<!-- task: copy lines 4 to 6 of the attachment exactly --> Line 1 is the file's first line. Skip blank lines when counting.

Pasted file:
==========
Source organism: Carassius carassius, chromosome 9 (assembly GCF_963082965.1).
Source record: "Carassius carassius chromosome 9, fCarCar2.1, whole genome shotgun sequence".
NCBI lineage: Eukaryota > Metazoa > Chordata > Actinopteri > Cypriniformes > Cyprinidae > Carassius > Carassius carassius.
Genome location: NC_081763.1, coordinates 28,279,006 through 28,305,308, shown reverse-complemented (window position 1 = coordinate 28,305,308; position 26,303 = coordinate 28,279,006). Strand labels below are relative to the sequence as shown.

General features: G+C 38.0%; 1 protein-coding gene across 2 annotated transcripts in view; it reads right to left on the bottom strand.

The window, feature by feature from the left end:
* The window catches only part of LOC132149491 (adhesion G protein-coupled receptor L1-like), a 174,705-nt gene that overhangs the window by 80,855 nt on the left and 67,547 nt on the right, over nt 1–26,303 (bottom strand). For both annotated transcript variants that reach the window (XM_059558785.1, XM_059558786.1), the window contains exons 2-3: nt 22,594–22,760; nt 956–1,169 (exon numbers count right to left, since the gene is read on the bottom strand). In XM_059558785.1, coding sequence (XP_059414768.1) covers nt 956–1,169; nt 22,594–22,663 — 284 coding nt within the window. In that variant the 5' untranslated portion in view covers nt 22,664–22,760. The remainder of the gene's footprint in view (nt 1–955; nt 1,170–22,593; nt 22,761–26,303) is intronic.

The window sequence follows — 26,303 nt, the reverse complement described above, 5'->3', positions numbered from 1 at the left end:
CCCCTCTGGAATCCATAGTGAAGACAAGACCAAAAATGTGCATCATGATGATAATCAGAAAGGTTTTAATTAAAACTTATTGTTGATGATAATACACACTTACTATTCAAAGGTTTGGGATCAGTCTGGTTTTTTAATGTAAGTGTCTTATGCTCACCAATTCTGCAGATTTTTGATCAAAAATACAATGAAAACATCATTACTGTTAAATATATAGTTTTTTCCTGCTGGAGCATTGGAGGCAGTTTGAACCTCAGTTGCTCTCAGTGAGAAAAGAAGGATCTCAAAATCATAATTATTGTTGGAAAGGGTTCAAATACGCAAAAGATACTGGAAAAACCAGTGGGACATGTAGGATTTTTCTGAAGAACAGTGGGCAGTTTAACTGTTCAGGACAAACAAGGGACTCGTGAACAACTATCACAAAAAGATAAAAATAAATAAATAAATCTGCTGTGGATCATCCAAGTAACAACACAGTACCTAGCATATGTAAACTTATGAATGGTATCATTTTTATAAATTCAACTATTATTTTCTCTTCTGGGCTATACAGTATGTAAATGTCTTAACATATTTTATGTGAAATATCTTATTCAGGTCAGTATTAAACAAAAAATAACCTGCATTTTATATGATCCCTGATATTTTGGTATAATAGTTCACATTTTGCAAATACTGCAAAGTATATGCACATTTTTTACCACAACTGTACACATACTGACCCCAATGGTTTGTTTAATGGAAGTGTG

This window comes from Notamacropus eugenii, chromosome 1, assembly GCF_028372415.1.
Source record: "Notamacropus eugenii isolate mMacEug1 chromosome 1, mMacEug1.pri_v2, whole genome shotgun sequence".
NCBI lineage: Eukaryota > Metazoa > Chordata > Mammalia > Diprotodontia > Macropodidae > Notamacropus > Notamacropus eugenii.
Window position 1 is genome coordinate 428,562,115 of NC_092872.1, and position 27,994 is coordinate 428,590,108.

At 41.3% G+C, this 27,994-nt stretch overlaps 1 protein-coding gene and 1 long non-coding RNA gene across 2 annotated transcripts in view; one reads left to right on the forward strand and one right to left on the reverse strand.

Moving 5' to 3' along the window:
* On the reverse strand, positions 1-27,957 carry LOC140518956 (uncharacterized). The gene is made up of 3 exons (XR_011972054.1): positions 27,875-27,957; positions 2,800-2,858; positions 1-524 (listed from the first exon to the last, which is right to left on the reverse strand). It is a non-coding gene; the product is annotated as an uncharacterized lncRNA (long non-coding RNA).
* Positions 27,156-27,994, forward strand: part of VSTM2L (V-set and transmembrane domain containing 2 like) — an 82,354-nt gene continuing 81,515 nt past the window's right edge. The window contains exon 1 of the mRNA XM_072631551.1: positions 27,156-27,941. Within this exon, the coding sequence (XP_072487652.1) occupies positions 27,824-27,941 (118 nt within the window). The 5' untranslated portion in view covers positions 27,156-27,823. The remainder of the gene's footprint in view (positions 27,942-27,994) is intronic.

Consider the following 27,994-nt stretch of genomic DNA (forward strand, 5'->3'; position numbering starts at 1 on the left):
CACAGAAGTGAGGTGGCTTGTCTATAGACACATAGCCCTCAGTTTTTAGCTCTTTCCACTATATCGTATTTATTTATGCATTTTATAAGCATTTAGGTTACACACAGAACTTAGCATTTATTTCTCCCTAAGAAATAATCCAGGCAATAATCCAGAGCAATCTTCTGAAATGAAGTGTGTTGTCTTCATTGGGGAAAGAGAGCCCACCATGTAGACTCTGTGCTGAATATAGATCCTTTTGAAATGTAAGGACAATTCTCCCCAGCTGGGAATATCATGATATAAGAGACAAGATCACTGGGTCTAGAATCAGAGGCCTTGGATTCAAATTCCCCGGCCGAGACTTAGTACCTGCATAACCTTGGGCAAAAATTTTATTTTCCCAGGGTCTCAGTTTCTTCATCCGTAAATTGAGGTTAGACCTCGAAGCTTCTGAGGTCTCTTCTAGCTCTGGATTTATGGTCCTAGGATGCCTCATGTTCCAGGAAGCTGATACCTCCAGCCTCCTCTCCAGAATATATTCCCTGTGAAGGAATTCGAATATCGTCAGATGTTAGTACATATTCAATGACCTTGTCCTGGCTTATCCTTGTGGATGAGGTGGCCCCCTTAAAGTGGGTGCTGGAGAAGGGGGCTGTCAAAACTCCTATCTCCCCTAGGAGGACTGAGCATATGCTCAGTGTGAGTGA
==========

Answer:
Genome location: NC_081763.1, coordinates 28,279,006 through 28,305,308, shown reverse-complemented (window position 1 = coordinate 28,305,308; position 26,303 = coordinate 28,279,006). Strand labels below are relative to the sequence as shown.

General features: G+C 38.0%; 1 protein-coding gene across 2 annotated transcripts in view; it reads right to left on the bottom strand.

The window, feature by feature from the left end: